RIO DE JANEIRO, BRAZIL – This week we published an article about a report by the ISP (Instituto de Segurança Pública) in Rio State, which came out mid-October, about a dramatic reduction in violent crime over last year. It was almost unbelievable, and in fact misunderstood at first by this editor, which accounted for the delay in covering it.
It is no secret Rio has a reputation for being a dangerous place. Just last year around this time they brought the Brazilian army in to battle an uprising by the drug gangs. This combined military and police force has continued to occupy a large swath of Zona Norte (North Zone) favalas called the Complexo do Alemão.
The trend is continuing, with “pacification forces” moving into favelas in a strategic pattern to instill law and order in areas long since run by well-organized and well-armed drug gangs. Perhaps “well-organized” is giving too much credit, or at least it is relative.
There is a growing concern that as the drug gangs lose power, they are being replaced by militias – who are proving to be as dangerous, if not more so, then “traficantes”. These militia guys are much better organized, armed, and the big difference is they are much better connected (with police and government).
But militias aside, a fear heard voiced on the streets of Rio is that as the drug gangs are suppressed and dismantled, what are all these criminals going to do for money? In the last year or two we have covered just a portion of the hijacking and high-profile robberies, and there has been a sense of more to come.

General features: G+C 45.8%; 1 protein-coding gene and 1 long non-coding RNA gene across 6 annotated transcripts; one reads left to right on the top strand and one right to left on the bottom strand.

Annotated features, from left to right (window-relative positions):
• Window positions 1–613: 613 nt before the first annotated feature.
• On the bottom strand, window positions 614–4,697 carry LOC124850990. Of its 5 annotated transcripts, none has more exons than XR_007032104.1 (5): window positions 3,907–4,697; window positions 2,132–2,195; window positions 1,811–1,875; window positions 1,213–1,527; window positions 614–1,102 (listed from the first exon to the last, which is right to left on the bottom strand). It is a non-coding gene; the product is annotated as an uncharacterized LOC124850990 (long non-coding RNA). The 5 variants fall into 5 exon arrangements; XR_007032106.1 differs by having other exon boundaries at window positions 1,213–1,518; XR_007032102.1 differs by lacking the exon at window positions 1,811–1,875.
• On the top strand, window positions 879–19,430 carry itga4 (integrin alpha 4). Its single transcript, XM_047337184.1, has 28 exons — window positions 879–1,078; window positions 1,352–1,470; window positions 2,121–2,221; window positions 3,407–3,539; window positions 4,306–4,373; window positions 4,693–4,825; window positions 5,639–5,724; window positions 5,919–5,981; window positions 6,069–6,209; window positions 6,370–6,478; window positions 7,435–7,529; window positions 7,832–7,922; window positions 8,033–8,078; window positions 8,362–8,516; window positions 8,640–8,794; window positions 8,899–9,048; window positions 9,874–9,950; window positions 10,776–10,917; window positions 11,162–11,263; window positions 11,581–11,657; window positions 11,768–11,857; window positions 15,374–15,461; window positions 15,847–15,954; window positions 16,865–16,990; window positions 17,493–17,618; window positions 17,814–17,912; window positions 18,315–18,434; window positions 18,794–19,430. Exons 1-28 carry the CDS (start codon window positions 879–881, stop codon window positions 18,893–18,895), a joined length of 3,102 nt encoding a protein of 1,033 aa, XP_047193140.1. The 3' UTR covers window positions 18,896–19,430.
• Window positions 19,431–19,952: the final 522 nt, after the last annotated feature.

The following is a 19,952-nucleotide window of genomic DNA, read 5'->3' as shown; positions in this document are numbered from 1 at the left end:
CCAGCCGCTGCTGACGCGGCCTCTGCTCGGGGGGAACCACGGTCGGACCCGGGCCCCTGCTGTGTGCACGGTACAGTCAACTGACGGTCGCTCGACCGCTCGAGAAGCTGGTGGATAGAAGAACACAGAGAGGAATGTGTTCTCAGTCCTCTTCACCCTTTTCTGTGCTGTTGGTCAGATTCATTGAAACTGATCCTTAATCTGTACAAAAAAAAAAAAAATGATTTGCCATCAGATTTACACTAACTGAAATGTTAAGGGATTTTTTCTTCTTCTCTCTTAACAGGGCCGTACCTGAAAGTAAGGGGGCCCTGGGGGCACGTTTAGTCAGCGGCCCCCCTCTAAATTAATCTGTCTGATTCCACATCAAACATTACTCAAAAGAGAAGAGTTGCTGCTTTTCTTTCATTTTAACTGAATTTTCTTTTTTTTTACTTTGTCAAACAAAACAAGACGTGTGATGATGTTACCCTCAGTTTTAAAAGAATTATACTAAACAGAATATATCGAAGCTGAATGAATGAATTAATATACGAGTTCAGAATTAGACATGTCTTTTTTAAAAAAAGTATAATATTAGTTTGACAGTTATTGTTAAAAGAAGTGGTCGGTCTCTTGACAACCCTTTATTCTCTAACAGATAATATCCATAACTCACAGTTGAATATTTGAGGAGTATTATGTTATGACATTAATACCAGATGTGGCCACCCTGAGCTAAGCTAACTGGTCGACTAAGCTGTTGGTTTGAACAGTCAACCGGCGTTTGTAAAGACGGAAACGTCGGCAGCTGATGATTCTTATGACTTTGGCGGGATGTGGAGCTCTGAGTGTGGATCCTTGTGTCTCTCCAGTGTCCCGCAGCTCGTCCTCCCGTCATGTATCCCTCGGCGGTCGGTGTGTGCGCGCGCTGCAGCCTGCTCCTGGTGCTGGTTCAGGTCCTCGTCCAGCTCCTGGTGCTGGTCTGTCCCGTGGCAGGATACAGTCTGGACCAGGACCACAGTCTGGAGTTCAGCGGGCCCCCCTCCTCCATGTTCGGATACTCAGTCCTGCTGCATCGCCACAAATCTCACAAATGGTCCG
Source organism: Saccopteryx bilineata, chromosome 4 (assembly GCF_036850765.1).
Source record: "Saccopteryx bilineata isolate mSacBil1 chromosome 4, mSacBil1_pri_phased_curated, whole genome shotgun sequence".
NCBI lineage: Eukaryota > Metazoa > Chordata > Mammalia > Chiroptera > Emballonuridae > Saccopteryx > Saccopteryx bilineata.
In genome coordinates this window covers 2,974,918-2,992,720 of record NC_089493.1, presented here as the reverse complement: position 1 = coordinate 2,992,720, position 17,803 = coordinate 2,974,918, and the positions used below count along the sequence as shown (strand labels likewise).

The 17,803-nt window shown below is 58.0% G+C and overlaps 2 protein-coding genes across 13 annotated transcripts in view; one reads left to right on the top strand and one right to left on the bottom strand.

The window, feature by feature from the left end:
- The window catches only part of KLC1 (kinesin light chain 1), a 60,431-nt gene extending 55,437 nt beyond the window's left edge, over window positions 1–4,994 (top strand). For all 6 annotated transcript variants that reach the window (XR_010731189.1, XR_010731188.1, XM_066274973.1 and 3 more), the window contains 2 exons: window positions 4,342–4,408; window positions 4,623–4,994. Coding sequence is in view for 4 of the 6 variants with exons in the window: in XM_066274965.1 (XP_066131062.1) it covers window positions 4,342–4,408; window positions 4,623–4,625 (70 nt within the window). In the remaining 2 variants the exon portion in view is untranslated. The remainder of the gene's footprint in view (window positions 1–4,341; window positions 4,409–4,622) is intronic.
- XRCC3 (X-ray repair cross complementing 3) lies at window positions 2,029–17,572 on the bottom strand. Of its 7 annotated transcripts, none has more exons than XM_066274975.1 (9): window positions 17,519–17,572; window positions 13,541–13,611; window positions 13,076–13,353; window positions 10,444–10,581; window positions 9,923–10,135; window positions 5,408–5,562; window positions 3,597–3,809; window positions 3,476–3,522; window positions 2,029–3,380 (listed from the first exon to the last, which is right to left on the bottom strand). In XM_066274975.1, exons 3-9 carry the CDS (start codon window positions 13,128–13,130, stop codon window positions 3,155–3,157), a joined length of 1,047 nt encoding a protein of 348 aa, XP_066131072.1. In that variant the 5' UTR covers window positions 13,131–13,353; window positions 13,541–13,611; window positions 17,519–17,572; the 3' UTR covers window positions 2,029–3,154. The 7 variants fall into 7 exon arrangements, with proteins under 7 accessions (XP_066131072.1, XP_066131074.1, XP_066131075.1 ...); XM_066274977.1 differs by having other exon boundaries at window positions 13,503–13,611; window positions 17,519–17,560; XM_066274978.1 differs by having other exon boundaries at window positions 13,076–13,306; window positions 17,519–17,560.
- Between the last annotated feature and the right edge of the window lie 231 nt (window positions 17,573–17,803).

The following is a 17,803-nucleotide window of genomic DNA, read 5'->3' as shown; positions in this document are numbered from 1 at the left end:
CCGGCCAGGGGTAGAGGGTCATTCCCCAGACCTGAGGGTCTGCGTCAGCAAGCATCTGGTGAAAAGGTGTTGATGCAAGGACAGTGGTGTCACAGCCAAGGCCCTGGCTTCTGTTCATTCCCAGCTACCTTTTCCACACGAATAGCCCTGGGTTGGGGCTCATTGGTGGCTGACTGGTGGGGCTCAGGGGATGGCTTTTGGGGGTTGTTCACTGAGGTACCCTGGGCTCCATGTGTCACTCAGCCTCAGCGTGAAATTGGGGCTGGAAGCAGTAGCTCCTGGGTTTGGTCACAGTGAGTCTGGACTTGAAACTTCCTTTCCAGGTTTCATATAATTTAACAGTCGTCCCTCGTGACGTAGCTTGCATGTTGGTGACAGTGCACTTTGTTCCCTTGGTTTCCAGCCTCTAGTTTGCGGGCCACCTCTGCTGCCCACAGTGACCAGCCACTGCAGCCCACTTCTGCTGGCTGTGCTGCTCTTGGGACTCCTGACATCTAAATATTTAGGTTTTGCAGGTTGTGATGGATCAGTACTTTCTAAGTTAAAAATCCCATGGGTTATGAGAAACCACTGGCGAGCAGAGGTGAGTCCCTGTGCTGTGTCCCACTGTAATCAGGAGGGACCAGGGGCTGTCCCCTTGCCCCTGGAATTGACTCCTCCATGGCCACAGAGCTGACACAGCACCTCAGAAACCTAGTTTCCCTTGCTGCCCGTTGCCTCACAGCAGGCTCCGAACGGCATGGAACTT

This includes a September street-robbery in Botafogo of my girlfriend and another friend, where two kids riding double on a bicycle rolled up with a large handgun and relieved them of their purses and cell phones. Thankfully the young ladies were unharmed, but a mugging on a well traveled Zona Sul (South Zone) block is always unnerving.
It was with this perception that the ISP report was initially set aside for closer review, but the numbers are far reaching. It covers homicides as well as theft and other less violent crimes. You don’t have to speak Portuguese tho get the gist of this:
– Homicídio – Redução de 10% (2.876 em 2010 – 2.587 em 2011).
– Latrocínio – Redução de 26,1% (88 em 2010 – 65 em 2001).
– Auto de Resistência – Redução de 27,4% (563 em 2010 – 409 em 2011).
– Roubo a transeunte – Redução de 13,5% (38.245 em 2010 – 33.078 em 2011).
– Roubo de Aparelho Celular – Redução de 19,4% (4.287 em 2010 – 3.457 em 2011).
– Roubo em Coletivo – Redução de 16,3% (4.805 em 2010 – 4.021 em 2011).
– Roubo a Residência – Redução de 20,2% (856 em 2010 – 683 em 2011).
– Roubo de Carga – Aumento de 11,3% (1.501 em 2010 – 1.670 em 2011).
– Armas Apreendidas – Redução de 1,6% (4.424 em 2010 – 4.355 em 2011).
– Prisões – Aumento de 19,6% (11.355 em 2010 – 13.578 em 2011).
– Apreensão de drogas – Aumento de 19,3% (4.937 em 2010 – 5.888 em 2011)
Looking at the report, and reflecting on the drug gang rule of many favelas, connects to “The Wire – Season Three”, which I just re-watched. Both the idea of an un-policed drug zone to keep certain community streets clear of crime, and the idea of police statistics being manipulate-able (if that is a word).